Though this was a pre-Labor Day showdown, victory –or better yet, defeat evasion- would be a symbolically crucial start for either party.

Ultimately, the Friars averted disaster quite fashionably in a 3-1 triumph, laying out a 2-0 lead in the first half and then using an arm wrestling second to sugarcoat a daylong imbalance in fouls (15 calls against PC, 6 against Bryant), two second half yellow cards, and an imposing Bryant rally effort.

The Bulldogs, in their first of a slated four campaigns as an independent Division I itinerant, are now bearing a not-bad-for-beginners record of 1-2. Providence, which for the duration of its Big East membership has burrowed for the slightest signs of improvement that it can depend on, is officially 1-0 for the first time three years –for whatever that’s worth.

The Friars garnered their good omen almost exclusively in the form of Kate Delciampo, a reserve sophomore middie who was barely ten minutes removed from the bench before she had her first three career points –sculpted in the form of an assist on Tara Ricciardi’s goal in the 34th minute, followed by her own unaided strike at 41:29 for the eventual game-winner. Everyone is still breaking in their cleats and more mountainous challenges await, but Delciampo’s transcript in 2008 already matches that of 2007 scoring leader Megan Mancarella.

In logical accordance with the contesting programs’ respective backgrounds, PC held Bryant off any slots in the stats sheet throughout the first 17 minutes whilst sprinkling two offside calls, two fouls, and a slanted first shot attempt by freshman striker Laura DiClemente at 6:15.

Bryant eventually broke out the game’s first shot on net –a hack from Brooke Duchaney stoned by goalkeeper Jill Schott- only to watch the Friars’ Jill Camburn turn the course right back and try her luck with Bulldogs stopper Katie Mitchell twice in a matter of 67 seconds.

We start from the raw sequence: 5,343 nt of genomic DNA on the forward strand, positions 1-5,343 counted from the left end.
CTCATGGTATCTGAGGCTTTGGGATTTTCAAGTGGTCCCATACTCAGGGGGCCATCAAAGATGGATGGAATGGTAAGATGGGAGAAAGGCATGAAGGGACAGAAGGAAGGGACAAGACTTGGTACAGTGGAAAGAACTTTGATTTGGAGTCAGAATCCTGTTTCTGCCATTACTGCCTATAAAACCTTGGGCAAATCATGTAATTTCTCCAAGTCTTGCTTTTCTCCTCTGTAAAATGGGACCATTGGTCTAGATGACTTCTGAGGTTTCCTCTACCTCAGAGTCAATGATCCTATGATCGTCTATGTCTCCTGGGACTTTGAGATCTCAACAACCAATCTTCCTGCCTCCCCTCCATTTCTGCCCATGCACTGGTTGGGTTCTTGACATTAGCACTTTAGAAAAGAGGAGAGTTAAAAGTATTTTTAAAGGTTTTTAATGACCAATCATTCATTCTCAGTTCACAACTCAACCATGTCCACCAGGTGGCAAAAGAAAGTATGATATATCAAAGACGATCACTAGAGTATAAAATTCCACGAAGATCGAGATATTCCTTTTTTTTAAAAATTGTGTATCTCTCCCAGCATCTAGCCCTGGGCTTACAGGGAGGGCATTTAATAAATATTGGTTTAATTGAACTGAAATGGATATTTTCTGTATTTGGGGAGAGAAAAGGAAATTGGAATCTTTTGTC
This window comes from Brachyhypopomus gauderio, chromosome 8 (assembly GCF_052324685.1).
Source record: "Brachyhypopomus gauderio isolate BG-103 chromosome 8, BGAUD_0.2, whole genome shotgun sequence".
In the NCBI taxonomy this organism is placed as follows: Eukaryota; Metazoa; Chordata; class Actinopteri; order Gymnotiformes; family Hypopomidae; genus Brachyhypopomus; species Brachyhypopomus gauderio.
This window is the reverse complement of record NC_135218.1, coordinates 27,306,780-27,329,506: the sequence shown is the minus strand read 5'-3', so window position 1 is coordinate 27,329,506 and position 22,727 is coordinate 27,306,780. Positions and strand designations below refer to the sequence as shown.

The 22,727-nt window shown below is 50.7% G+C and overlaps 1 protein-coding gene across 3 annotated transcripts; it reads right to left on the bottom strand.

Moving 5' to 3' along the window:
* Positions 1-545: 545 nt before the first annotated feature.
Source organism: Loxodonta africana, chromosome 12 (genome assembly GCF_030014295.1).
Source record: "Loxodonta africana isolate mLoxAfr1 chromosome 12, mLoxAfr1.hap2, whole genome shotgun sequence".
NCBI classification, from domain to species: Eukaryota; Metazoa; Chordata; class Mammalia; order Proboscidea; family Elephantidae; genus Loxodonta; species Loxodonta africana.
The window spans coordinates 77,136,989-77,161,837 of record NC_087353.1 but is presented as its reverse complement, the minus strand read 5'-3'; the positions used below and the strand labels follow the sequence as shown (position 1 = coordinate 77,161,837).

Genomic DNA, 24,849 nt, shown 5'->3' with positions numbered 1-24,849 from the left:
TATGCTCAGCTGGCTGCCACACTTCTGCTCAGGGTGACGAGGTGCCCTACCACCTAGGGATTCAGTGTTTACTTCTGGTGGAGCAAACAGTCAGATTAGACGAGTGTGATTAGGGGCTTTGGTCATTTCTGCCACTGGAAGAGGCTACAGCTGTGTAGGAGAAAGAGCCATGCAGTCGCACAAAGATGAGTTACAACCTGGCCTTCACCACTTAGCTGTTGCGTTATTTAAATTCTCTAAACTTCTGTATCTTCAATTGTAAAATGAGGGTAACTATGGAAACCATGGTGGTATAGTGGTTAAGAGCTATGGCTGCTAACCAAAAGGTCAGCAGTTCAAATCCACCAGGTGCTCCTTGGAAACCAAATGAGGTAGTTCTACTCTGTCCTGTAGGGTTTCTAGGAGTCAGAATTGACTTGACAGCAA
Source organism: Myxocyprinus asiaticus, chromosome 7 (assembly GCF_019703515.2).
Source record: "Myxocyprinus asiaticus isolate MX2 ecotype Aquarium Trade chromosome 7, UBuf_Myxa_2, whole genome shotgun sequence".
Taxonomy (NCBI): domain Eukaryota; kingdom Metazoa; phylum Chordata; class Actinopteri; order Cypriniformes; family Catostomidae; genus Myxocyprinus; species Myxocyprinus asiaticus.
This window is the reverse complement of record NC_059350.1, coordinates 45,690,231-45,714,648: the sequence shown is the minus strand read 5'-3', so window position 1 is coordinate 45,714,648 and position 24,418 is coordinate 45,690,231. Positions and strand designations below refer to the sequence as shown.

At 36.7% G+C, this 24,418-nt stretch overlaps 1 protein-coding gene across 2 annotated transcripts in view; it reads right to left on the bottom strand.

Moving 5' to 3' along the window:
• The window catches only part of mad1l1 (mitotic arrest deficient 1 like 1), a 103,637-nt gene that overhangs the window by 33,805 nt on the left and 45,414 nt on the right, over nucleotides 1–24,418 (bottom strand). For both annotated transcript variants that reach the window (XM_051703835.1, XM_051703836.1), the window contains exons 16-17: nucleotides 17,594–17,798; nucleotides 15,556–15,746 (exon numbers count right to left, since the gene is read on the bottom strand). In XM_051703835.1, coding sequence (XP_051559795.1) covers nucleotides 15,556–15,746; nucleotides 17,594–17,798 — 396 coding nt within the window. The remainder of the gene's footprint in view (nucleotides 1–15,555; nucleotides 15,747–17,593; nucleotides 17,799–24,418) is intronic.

The Friars’ swarm put them instantly ahead in terms of shot attempts (5-1) and shots on net (2-1), though it was all in vain scoring-wise. But at 31:56, head coach Jim McGirr’s blockbuster, three-player swap between the starting lineup and the bench proved to uncork a particularly carbonated bottle in Delciampo, who was confined to the sidelines by injury all last season.

Delciampo plugged in the similarly feisty Camburn’s old post and had a helper on Ricciardi’s goal before her technical collegiate career was even two minutes old. Less than five minutes later, she let her first career shot attempt –and the Friars’ eighth of the game versus Bryant’s three- go wide at 38:37, but only waited another three minutes to hammer another shot home, stamping PC’s 2-0 edge at the half.

The Bulldogs recharged their laser-beamed defensive shield for the better part of the second half, keeping Mitchell out of the equation on three consecutive PC attempts and testing Schott once more courtesy scoring leader Kaitlyn Hinck at 57:10. But Hinck, who was good for a goal per game out west last weekend, was stifled by Schott and gave way to Duchaney in a substitution five minutes later.

Schott, who needed to make but one save in the first 45 minutes, perked up between the 64th and 79th minutes, during which Bryant ran up a 4-1 edge in shooting attempts and wrinkled the scoring difference to 2-1 at 69:30 courtesy senior co-captain Amy Orzechowski.

By half’s –and game’s- end, Bryant drew a more snug difference in shots (7-6 as opposed to PC’s 10-3 edge in the first half) and each team had tested the opposing goalkeeper five times.

Last ditch stabs from Bulldogs’ Alex Dippipo at 78:32 and Caitlyn Brodeur at 87:37 counted towards that tally. What didn’t count towards it, but did wrest the game safely away for the Friars, was an own goal on the part of the Bryant defense with 3:19 to spare in regulation.

Wednesday, August 27, 2008

Soccer Log

Elevated Bulldogs are pups in training

Smithfield-based Bryant University, in its first season as a Division I athletics’ program ogling eventual membership in the Northeast Conference (NEC), implicitly decided to let its women’s soccer team get the most taxing experiment out of the way first.